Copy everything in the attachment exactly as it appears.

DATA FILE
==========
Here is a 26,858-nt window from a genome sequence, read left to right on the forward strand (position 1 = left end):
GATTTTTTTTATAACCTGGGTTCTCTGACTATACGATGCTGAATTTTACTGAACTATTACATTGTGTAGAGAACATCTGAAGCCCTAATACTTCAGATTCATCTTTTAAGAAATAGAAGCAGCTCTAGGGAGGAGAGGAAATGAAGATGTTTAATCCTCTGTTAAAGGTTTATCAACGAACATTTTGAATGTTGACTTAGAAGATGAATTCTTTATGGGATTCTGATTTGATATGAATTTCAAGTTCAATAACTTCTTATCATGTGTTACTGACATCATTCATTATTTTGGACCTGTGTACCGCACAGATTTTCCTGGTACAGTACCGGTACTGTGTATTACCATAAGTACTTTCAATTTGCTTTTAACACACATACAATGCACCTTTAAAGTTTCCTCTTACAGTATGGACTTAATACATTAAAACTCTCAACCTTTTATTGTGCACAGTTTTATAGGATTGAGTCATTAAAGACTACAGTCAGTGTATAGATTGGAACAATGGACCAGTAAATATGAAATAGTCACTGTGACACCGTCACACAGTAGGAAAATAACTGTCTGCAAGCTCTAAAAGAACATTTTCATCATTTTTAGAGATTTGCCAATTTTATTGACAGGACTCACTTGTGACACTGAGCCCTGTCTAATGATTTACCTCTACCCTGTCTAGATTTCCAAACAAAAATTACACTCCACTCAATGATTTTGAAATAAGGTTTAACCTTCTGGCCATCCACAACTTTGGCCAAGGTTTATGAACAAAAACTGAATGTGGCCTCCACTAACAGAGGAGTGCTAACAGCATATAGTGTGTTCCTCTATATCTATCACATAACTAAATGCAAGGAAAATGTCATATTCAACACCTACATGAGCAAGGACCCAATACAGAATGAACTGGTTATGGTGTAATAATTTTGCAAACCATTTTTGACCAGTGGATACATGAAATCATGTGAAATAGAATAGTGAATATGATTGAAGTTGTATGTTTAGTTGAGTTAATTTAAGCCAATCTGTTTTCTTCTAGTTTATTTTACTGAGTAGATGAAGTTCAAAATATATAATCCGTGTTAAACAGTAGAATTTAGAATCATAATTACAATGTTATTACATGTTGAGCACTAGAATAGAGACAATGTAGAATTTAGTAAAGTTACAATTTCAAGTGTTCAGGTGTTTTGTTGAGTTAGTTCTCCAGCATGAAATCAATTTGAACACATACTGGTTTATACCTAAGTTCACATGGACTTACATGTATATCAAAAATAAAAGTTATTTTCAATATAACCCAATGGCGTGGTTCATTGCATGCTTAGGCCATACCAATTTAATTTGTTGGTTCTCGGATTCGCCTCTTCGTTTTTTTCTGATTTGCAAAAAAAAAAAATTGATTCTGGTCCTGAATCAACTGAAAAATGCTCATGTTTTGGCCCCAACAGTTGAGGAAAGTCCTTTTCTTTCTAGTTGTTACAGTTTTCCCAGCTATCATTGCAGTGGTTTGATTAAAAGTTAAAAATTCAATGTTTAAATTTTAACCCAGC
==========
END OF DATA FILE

Here is a 26,858-nt window from a genome sequence, read left to right on the forward strand (position 1 = left end):
GATTTTTTTTATAACCTGGGTTCTCTGACTATACGATGCTGAATTTTACTGAACTATTACATTGTGTAGAGAACATCTGAAGCCCTAATACTTCAGATTCATCTTTTAAGAAATAGAAGCAGCTCTAGGGAGGAGAGGAAATGAAGATGTTTAATCCTCTGTTAAAGGTTTATCAACGAACATTTTGAATGTTGACTTAGAAGATGAATTCTTTATGGGATTCTGATTTGATATGAATTTCAAGTTCAATAACTTCTTATCATGTGTTACTGACATCATTCATTATTTTGGACCTGTGTACCGCACAGATTTTCCTGGTACAGTACCGGTACTGTGTATTACCATAAGTACTTTCAATTTGCTTTTAACACACATACAATGCACCTTTAAAGTTTCCTCTTACAGTATGGACTTAATACATTAAAACTCTCAACCTTTTATTGTGCACAGTTTTATAGGATTGAGTCATTAAAGACTACAGTCAGTGTATAGATTGGAACAATGGACCAGTAAATATGAAATAGTCACTGTGACACCGTCACACAGTAGGAAAATAACTGTCTGCAAGCTCTAAAAGAACATTTTCATCATTTTTAGAGATTTGCCAATTTTATTGACAGGACTCACTTGTGACACTGAGCCCTGTCTAATGATTTACCTCTACCCTGTCTAGATTTCCAAACAAAAATTACACTCCACTCAATGATTTTGAAATAAGGTTTAACCTTCTGGCCATCCACAACTTTGGCCAAGGTTTATGAACAAAAACTGAATGTGGCCTCCACTAACAGAGGAGTGCTAACAGCATATAGTGTGTTCCTCTATATCTATCACATAACTAAATGCAAGGAAAATGTCATATTCAACACCTACATGAGCAAGGACCCAATACAGAATGAACTGGTTATGGTGTAATAATTTTGCAAACCATTTTTGACCAGTGGATACATGAAATCATGTGAAATAGAATAGTGAATATGATTGAAGTTGTATGTTTAGTTGAGTTAATTTAAGCCAATCTGTTTTCTTCTAGTTTATTTTACTGAGTAGATGAAGTTCAAAATATATAATCCGTGTTAAACAGTAGAATTTAGAATCATAATTACAATGTTATTACATGTTGAGCACTAGAATAGAGACAATGTAGAATTTAGTAAAGTTACAATTTCAAGTGTTCAGGTGTTTTGTTGAGTTAGTTCTCCAGCATGAAATCAATTTGAACACATACTGGTTTATACCTAAGTTCACATGGACTTACATGTATATCAAAAATAAAAGTTATTTTCAATATAACCCAATGGCGTGGTTCATTGCATGCTTAGGCCATACCAATTTAATTTGTTGGTTCTCGGATTCGCCTCTTCGTTTTTTTCTGATTTGCAAAAAAAAAAAATTGATTCTGGTCCTGAATCAACTGAAAAATGCTCATGTTTTGGCCCCAACAGTTGAGGAAAGTCCTTTTCTTTCTAGTTGTTACAGTTTTCCCAGCTATCATTGCAGTGGTTTGATTAAAAGTTAAAAATTCAATGTTTAAATTTTAACCCAGC